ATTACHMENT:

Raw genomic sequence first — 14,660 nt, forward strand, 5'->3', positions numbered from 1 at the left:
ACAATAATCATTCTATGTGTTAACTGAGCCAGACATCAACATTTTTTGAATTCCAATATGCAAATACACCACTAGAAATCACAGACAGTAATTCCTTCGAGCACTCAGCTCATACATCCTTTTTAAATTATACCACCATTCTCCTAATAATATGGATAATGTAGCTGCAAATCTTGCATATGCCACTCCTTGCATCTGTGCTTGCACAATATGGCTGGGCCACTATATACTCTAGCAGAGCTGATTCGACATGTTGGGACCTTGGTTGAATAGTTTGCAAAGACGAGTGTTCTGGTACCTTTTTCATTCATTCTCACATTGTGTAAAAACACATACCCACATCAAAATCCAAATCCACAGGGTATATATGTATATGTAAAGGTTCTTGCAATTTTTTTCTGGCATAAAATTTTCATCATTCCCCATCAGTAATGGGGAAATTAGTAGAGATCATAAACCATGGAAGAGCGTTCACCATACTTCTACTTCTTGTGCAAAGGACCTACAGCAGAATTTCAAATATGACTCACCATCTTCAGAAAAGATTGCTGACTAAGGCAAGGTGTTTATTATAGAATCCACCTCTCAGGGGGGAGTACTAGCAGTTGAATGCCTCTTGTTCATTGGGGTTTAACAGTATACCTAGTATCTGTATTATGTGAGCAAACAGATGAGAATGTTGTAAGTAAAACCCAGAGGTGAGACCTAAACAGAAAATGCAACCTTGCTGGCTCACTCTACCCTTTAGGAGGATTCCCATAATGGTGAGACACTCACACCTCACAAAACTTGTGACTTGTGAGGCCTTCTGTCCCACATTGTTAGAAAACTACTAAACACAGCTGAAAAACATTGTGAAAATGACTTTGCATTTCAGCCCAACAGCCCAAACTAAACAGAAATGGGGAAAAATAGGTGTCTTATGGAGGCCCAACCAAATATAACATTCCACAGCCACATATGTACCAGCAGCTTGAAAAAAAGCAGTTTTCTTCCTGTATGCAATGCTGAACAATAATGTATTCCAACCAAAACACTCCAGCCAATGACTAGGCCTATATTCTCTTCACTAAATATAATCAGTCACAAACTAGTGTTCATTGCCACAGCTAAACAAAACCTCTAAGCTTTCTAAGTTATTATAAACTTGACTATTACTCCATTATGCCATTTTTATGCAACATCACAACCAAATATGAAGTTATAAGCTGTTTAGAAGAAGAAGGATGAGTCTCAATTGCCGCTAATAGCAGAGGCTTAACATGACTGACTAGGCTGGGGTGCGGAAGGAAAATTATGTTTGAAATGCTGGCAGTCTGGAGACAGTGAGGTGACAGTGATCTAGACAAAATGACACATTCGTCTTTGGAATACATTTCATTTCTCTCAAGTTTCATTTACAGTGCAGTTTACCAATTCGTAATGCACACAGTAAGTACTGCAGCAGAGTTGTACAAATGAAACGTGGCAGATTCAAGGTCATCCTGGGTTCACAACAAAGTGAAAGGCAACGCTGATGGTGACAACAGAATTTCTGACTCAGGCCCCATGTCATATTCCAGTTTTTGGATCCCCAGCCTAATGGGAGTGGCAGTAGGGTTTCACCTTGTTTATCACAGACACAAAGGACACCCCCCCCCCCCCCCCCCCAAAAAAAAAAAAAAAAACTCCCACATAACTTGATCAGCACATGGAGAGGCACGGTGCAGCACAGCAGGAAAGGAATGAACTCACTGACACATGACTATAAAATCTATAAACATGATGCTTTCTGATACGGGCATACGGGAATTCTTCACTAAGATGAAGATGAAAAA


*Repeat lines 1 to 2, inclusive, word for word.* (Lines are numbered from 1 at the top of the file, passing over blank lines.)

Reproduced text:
Raw genomic sequence first — 14,660 nt, forward strand, 5'->3', positions numbered from 1 at the left:
ACAATAATCATTCTATGTGTTAACTGAGCCAGACATCAACATTTTTTGAATTCCAATATGCAAATACACCACTAGAAATCACAGACAGTAATTCCTTCGAGCACTCAGCTCATACATCCTTTTTAAATTATACCACCATTCTCCTAATAATATGGATAATGTAGCTGCAAATCTTGCATATGCCACTCCTTGCATCTGTGCTTGCACAATATGGCTGGGCCACTATATACTCTAGCAGAGCTGATTCGACATGTTGGGACCTTGGTTGAATAGTTTGCAAAGACGAGTGTTCTGGTACCTTTTTCATTCATTCTCACATTGTGTAAAAACACATACCCACATCAAAATCCAAATCCACAGGGTATATATGTATATGTAAAGGTTCTTGCAATTTTTTTCTGGCATAAAATTTTCATCATTCCCCATCAGTAATGGGGAAATTAGTAGAGATCATAAACCATGGAAGAGCGTTCACCATACTTCTACTTCTTGTGCAAAGGACCTACAGCAGAATTTCAAATATGACTCACCATCTTCAGAAAAGATTGCTGACTAAGGCAAGGTGTTTATTATAGAATCCACCTCTCAGGGGGGAGTACTAGCAGTTGAATGCCTCTTGTTCATTGGGGTTTAACAGTATACCTAGTATCTGTATTATGTGAGCAAACAGATGAGAATGTTGTAAGTAAAACCCAGAGGTGAGACCTAAACAGAAAATGCAACCTTGCTGGCTCACTCTACCCTTTAGGAGGATTCCCATAATGGTGAGACACTCACACCTCACAAAACTTGTGACTTGTGAGGCCTTCTGTCCCACATTGTTAGAAAACTACTAAACACAGCTGAAAAACATTGTGAAAATGACTTTGCATTTCAGCCCAACAGCCCAAACTAAACAGAAATGGGGAAAAATAGGTGTCTTATGGAGGCCCAACCAAATATAACATTCCACAGCCACATATGTACCAGCAGCTTGAAAAAAAGCAGTTTTCTTCCTGTATGCAATGCTGAACAATAATGTATTCCAACCAAAACACTCCAGCCAATGACTAGGCCTATATTCTCTTCACTAAATATAATCAGTCACAAACTAGTGTTCATTGCCACAGCTAAACAAAACCTCTAAGCTTTCTAAGTTATTATAAACTTGACTATTACTCCATTATGCCATTTTTATGCAACATCACAACCAAATATGAAGTTATAAGCTGTTTAGAAGAAGAAGGATGAGTCTCAATTGCCGCTAATAGCAGAGGCTTAACATGACTGACTAGGCTGGGGTGCGGAAGGAAAATTATGTTTGAAATGCTGGCAGTCTGGAGACAGTGAGGTGACAGTGATCTAGACAAAATGACACATTCGTCTTTGGAATACATTTCATTTCTCTCAAGTTTCATTTACAGTGCAGTTTACCAATTCGTAATGCACACAGTAAGTACTGCAGCAGAGTTGTACAAATGAAACGTGGCAGATTCAAGGTCATCCTGGGTTCACAACAAAGTGAAAGGCAACGCTGATGGTGACAACAGAATTTCTGACTCAGGCCCCATGTCATATTCCAGTTTTTGGATCCCCAGCCTAATGGGAGTGGCAGTAGGGTTTCACCTTGTTTATCACAGACACAAAGGACACCCCCCCCCCCCCCCCCCCAAAAAAAAAAAAAAAAACTCCCACATAACTTGATCAGCACATGGAGAGGCACGGTGCAGCACAGCAGGAAAGGAATGAACTCACTGACACATGACTATAAAATCTATAAACATGATGCTTTCTGATACGGGCATACGGGAATTCTTCACTAAGATGAAGATGAAAAA